Montana Fast Facts & Trivia

Montana's name is derived from the Spanish word 'montaña' (meaning “mountainous”)

  • Montana has the largest migratory elk herd in the nation.

  • The state has the largest breeding population of trumpeter swans in the lower United States.

  • On the Rocky Mountain Front Eagle migration area west of Great Falls, more golden eagles were seen in a single day than anywhere else in the country.

  • North of Missoula is the largest population of nesting loons in the western United States.

  • The average square mile of land contains 1.4 moose, 1.4 pronghorn antelope and 3.3 deer.

  • The Freezeout Lake Wildlife Management Area contains up to 300,000 snow geese and 10,000 tundra swans during the migration.

  • Up to 1,700 pelicans can be seen in the Bowdoin National Wildlife Refuge.

  • The Montana Yogo Sapphire is the only North American jewel that has been included in the Crown Jewels of England.

  • By 1888, Helena had more millionaires per capita than any other city in the world.

  • 46 of the 56 counties of Montana are considered "border counties" with an average population of 6 or fewer people per square mile.

  • Dinosaur eggs have been discovered at Egg Mountain near Choteau, supporting the theory that some dinosaurs are more like mammals and birds than reptiles.

  • Montana is the only state with a triple watershed that allows water to flow into the Pacific, the Atlantic, and Hudson Bay. This phenomenon occurs at Triple Divide Peak in Glacier National Park.

  • The notorious outlaw Henry Plummer was in the first prison built in the country.

  • No state has as many mammal species as Montana.

  • The moose, which today has more than 8,000 specimens in Montana, was considered extinct in the Rocky Mountains of southern Canada in the 1900s.

  • Flathead Lake in northwest Montana contains over 200 square miles of water and 185 miles of shoreline. It is considered the largest natural freshwater lake in the west.

  • Miles City is known as the Cowboy Capitol.

  • Yellowstone National Park in southern Montana and northern Wyoming was the nation's first national park.

  • The city of Ekalaka was named after the daughter of the famous Sioux chief Sitting Bull.

  • Fife is named after the type of wheat grown in the area, or, as some locals claim, Tommy Simpson's house in Scotland.

  • Fishtail is named either for a Mr. Fishtail who lived in the area, or as the Indians for some of the peaks in the nearby Beartooth Mountain Range, which look like the tail of a fish.

  • The Yaak community is the northwesternmost settlement in the state.

  • Montana has the largest grizzly bear population in the lower 48 states.

  • Near the Pines Recreation Areas, up to 100 Sage Moorhuhn perform their exceptional spring mating rituals.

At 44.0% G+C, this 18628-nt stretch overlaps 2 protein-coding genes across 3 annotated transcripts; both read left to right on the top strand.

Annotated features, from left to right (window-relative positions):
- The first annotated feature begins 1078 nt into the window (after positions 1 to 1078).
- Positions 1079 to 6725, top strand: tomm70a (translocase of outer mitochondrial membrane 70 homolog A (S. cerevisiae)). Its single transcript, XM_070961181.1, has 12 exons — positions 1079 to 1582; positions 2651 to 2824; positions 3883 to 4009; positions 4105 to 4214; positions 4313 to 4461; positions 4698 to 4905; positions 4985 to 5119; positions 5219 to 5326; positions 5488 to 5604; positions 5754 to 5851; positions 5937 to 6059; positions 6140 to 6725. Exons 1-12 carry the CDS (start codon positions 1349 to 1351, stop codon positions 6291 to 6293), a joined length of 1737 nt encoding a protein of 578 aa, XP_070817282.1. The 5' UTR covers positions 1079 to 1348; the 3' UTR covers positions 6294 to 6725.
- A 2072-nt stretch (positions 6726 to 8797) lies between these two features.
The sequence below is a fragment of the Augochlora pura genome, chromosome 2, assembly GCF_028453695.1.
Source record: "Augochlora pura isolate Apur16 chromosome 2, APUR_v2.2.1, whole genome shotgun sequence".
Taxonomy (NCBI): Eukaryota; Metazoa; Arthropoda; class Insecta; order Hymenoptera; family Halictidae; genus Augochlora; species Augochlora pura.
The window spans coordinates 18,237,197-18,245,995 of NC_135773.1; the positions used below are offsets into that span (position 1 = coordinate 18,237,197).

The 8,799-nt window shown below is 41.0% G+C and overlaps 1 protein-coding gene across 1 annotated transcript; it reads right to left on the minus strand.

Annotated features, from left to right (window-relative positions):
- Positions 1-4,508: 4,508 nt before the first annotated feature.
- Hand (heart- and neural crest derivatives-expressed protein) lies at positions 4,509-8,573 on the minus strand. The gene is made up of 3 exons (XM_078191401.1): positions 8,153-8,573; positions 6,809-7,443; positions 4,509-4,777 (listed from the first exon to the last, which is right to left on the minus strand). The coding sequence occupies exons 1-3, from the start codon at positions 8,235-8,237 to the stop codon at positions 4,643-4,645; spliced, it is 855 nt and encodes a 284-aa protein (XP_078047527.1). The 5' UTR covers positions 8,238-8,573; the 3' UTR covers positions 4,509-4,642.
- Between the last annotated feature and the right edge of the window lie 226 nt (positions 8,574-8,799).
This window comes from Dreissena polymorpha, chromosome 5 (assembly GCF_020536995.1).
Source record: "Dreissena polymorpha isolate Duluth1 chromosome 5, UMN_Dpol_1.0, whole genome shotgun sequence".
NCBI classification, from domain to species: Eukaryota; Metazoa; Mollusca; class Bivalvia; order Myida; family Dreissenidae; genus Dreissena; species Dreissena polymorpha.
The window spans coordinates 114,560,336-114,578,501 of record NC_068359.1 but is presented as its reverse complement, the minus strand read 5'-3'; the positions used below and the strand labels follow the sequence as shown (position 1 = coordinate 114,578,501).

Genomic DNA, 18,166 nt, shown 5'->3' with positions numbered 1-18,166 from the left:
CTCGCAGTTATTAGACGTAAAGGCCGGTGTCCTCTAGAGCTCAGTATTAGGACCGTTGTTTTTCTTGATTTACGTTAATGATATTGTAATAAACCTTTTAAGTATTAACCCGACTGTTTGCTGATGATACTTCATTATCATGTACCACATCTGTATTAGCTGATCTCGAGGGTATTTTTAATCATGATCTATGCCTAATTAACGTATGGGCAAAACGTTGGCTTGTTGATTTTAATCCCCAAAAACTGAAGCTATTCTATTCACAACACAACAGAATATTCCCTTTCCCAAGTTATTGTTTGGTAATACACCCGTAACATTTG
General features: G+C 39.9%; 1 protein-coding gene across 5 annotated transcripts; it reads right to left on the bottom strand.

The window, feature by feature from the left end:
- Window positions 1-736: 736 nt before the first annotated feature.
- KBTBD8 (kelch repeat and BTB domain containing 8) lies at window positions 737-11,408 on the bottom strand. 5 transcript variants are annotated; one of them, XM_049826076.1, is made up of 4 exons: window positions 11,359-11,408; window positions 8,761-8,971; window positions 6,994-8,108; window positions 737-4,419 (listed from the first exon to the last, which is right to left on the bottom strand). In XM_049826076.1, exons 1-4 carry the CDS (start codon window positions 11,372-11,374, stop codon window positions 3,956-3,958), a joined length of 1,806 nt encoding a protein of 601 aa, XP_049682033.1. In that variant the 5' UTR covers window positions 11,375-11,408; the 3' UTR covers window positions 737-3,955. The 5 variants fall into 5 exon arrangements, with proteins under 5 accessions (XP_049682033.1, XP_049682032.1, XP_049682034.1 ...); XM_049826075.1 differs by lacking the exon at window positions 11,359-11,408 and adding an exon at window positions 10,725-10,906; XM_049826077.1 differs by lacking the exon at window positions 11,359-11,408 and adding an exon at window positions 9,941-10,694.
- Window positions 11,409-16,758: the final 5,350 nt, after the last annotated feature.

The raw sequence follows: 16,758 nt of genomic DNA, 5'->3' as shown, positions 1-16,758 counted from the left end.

• The first toboggan run in North America was built in 1965 in Lolo Hot Springs on the Lolo Pass.

  • Combination, Comets, Keystone, Black Pine and Pony are names of Montana ghost towns.

  • Virginia City was founded in 1863 and is considered to be the most complete original city of its kind in the United States.

  • Montana is called the treasure status.

  • The bitter-root is the official state flower.

  • The density of the state is six people per square mile.

  • The highest point of the state is Granite Peak at 12,799 feet.

  • The most visited place in Montana is the Glacier National Park, known as the crown jewel of the continent. It is located on the northern border of Montana and adjacent to the Waterton Lakes National Park in Canada, making it the world's first International Peace Park.

  • Wild buffalo can still be seen in the National Bison Range in Moiese, south of Flathead Lake and west of the Mission Mountains.

  • Montana's first territorial capital, Bannack, was preserved as a ghost town park on the once gold-rich Grasshopper Creek.

  • The Old West is brought to life through the brush and sculpture of the famous Western artist Charlie Russell at the Charles M. Russell Museum Complex in Great Falls. The museum contains the world's largest collection of Russell's works, his original log cabin studio and his home in Great Falls.

  • The Rockies Museum in Bozeman became famous for the work of its chief paleontologist Jack Horner. Horner was the prototype for the character Dr. Alan Grant in the best selling novel / movie "Jurassic Park".

  • Montana's rivers and streams provide water for three oceans and three of the major river basins of the North American continent.

  • Just south of Billings, Lieutenant-Colonel George Armstrong Custer and his troops made their last stop. Little Bighorn Battlefield National Monument features the Plains Indian and United States military involved in the historic battle.

  • The western meadow lark is the official state bird.

  • The first inhabitants of Montana were the Plains Indians.

  • Montana is home to seven Indian reservations.

  • Each spring, nearly 10,000 white nine-foot-long pelicans migrate from the Gulf of Mexico to Medicine Lake in northeastern Montana.

  • The Going to the Sun Road in Glacier Park is considered one of the most scenic drives in America.

  • Official animal of the state is the grizzly bear.

  • The motto of the state Oro y Plata means gold and silver.

  • Montana's name comes from the Spanish word mountain.

  • In Montana, the populations of moose, deer and antelope outnumber humans.

  • Glacier National Park has 250 lakes within its borders.

  • Hill County has the largest county park in the United States. Beaver Creek Park measures 10 miles long and 1 mile wide.

  • Competing against the D River in Lincoln City, Oregon for the title of the shortest river in the world, the Roe River flows near Great Falls. Both river lengths vary from 58 feet to 200 feet. The source for this small river is Giant Springs, the largest freshwater spring in the United States.

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